You have an idea for a new product and have even gone as far as to come up with a basic design. Now you need to create a prototype that also serves as a working model. Before you talk with any manufacturer about producing this model, there are some key areas that should be addressed. Here are a few examples to keep in mind. 


How Does the Design Offer Value to Potential Customers?

Your goal is to offer a new product that provides real value to consumers. That means it either needs to fill a need that is currently not being met or at least do a better job of meeting that need than the products already on the market. Go over your design carefully and identify how it’s different from similar products on the market. Do you believe it will work faster, be more compact, or possibly more cost-competitive? The answers to those questions will help you decide if building a prototype right now is wise or if you need to refine the design.

What Type of Materials Should Be Used?

The materials used for the prototypes parts  is a major concern. Choose the wrong material and the prototype is not likely to work as well as expected. That may not seem like a big deal right now, but what happens if the prototype fails when you are trying to convince a room full of potential investors that the product is worthy of their time and money? 

While it may be tempting to go with inferior materials for the prototype, talk with the manufacturer about using resources similar to those that would be used if the product goes into full production. Doing so means you end up with a functional model that is truly representative of what the product is capable of providing. 

Can the Product Be Produced at a Reasonable Cost Per Unit?

You may invest in creating a wonderful prototype that performs well and convinces others that it will be a big hit with consumers, but what happens if the cost of producing it is prohibitive? Charging a higher unit price may not be an option. This is especially true when there are similar products on the market that may not be as efficient but are available at a much lower cost to your targeted consumer demographic. If you work with a manufacturer who can help you understand what it would take to produce the final product at different levels of production, it will be easier to determine what, if any, changes must be made so your clients will see it as affordable.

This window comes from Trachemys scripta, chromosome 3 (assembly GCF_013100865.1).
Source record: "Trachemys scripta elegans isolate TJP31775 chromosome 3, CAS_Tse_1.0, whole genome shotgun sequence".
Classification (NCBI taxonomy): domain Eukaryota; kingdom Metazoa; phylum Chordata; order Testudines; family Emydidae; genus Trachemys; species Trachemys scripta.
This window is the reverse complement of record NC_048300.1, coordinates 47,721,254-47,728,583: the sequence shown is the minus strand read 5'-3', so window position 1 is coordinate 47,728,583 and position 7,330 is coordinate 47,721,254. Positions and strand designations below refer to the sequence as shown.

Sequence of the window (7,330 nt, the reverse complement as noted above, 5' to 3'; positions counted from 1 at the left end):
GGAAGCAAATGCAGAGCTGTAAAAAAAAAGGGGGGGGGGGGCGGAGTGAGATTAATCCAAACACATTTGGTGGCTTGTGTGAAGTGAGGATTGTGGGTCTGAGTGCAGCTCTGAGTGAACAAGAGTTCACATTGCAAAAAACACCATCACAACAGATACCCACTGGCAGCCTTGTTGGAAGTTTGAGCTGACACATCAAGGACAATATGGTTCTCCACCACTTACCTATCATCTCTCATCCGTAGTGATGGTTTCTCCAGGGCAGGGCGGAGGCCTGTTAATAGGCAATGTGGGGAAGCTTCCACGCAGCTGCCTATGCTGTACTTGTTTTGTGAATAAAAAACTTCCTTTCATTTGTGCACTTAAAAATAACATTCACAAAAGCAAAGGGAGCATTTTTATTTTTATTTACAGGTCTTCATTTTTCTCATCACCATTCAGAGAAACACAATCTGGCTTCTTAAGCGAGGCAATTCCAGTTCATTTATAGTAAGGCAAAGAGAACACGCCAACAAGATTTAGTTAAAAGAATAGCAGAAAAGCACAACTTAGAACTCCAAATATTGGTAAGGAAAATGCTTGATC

Does the Prototype Make Use of Standard Parts?

While it may be tempting to design something that requires custom parts, that makes the cost to you and to your customers higher. Even with something as simple as manufacturer fasteners  it makes sense to go with standard sizes and materials. Along with keeping production costs in line, this also positions you to offer the final product to consumers at more competitive rates. 

Remember that the purpose of a prototype is to convince others that your idea is a good one. Even if you do expect to make some refinements before it goes into production, make sure your prototype truly represents the end product. Doing so increases the odds of getting the financial backing you need and quickly making a positive name for yourself with those who choose to buy what you are selling.